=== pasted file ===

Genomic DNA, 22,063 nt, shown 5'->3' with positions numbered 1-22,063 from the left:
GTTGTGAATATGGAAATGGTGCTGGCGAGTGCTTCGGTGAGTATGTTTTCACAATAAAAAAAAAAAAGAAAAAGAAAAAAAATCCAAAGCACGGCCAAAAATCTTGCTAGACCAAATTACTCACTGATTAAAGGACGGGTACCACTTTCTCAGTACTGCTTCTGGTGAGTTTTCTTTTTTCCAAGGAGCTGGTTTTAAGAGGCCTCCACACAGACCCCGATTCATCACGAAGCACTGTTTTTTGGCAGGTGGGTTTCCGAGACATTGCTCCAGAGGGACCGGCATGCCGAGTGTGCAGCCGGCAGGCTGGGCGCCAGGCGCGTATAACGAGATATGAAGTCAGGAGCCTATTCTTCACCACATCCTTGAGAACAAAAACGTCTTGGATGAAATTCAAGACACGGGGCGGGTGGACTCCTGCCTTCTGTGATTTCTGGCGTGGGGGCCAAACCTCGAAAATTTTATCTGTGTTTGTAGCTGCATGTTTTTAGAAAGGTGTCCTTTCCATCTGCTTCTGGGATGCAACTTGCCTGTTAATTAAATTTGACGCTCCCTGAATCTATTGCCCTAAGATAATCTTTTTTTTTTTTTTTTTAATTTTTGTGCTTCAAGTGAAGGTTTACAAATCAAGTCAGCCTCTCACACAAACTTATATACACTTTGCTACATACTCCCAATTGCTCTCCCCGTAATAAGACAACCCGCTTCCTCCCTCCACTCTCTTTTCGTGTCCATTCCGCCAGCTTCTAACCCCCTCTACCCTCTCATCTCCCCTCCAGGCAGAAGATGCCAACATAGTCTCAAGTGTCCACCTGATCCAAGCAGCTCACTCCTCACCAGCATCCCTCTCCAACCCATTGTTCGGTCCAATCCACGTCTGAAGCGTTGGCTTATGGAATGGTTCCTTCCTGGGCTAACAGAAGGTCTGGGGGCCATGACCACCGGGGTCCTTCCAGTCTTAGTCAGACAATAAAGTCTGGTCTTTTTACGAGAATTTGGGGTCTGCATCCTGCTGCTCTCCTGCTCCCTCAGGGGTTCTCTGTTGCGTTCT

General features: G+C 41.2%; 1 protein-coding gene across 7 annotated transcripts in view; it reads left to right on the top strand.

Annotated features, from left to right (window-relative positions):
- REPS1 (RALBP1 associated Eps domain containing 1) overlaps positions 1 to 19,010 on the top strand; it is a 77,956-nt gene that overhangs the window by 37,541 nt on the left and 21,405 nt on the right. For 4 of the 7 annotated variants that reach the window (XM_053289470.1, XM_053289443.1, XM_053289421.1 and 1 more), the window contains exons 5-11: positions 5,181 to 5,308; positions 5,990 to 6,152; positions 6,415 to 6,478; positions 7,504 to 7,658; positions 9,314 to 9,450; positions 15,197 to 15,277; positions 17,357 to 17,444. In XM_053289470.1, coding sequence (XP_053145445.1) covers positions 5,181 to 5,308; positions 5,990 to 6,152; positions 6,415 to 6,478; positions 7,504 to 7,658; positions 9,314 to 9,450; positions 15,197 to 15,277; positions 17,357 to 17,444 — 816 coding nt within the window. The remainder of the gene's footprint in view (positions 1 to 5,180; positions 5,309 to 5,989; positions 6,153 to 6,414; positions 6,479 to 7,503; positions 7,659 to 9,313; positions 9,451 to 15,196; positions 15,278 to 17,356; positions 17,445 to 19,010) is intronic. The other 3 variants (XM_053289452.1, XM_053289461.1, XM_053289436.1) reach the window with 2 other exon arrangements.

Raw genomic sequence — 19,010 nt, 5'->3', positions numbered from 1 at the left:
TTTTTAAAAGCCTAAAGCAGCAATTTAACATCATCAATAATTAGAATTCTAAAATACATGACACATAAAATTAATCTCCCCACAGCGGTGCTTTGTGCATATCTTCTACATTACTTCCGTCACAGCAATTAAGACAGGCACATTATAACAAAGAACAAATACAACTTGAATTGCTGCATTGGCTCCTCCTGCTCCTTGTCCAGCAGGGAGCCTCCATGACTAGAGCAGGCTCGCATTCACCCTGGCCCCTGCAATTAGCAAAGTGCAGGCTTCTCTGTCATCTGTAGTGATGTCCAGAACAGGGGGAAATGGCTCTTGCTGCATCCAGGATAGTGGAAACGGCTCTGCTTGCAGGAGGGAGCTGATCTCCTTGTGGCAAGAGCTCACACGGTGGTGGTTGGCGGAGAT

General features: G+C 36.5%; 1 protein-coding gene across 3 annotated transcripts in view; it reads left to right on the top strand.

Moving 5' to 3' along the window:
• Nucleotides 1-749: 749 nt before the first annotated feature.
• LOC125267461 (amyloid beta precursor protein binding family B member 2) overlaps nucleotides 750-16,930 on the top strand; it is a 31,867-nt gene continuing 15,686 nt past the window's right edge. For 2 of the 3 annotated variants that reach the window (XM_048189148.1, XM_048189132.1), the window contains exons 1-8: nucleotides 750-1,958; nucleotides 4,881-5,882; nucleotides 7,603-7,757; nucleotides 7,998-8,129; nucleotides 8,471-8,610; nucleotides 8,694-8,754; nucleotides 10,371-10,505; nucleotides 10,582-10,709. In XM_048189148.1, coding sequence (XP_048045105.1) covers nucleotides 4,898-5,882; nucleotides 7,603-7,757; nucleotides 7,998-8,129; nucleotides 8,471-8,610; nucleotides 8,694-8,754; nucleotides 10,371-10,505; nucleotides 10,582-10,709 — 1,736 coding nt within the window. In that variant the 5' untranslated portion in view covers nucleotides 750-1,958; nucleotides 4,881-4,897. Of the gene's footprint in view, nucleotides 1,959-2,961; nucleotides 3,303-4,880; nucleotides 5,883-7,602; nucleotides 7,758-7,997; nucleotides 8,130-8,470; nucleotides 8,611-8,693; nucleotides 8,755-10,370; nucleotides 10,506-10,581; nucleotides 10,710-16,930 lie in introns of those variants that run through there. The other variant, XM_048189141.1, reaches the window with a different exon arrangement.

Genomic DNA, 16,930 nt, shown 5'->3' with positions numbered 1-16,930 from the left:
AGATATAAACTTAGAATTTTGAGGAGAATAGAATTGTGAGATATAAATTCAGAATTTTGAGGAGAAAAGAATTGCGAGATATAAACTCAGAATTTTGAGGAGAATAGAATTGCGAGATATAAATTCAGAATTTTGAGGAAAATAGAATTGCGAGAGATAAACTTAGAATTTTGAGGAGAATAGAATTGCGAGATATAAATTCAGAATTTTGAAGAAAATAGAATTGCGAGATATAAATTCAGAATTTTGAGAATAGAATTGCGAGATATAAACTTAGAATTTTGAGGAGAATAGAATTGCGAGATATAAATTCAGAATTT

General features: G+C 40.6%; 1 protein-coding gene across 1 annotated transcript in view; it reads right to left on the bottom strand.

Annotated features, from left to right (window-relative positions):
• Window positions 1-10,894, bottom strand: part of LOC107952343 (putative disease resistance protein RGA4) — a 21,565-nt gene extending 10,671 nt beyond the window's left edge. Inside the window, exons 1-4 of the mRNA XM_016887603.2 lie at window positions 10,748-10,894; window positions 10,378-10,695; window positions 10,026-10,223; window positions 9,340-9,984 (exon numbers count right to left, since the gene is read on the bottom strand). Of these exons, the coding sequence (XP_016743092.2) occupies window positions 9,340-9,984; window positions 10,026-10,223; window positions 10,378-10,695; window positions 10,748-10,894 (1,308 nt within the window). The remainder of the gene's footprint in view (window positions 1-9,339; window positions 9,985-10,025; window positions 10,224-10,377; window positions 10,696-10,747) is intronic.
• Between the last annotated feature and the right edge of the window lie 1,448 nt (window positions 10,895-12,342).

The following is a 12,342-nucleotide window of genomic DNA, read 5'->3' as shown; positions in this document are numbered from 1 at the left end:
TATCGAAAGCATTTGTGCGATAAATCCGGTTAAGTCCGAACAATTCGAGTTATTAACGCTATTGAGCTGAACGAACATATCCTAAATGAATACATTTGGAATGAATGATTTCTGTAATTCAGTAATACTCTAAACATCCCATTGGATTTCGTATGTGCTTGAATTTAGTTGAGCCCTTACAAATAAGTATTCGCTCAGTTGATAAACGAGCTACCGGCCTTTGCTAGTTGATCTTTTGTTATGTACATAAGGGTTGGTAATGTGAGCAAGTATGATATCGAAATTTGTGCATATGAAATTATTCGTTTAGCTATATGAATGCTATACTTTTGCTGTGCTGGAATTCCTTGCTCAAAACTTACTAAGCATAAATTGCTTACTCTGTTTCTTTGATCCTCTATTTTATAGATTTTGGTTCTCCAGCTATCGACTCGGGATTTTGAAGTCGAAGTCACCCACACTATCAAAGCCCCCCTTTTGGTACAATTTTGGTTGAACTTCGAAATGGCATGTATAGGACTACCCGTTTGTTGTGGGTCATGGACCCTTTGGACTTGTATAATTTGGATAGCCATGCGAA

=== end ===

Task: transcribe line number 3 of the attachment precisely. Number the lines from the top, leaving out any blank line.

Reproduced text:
General features: G+C 41.2%; 1 protein-coding gene across 7 annotated transcripts in view; it reads left to right on the top strand.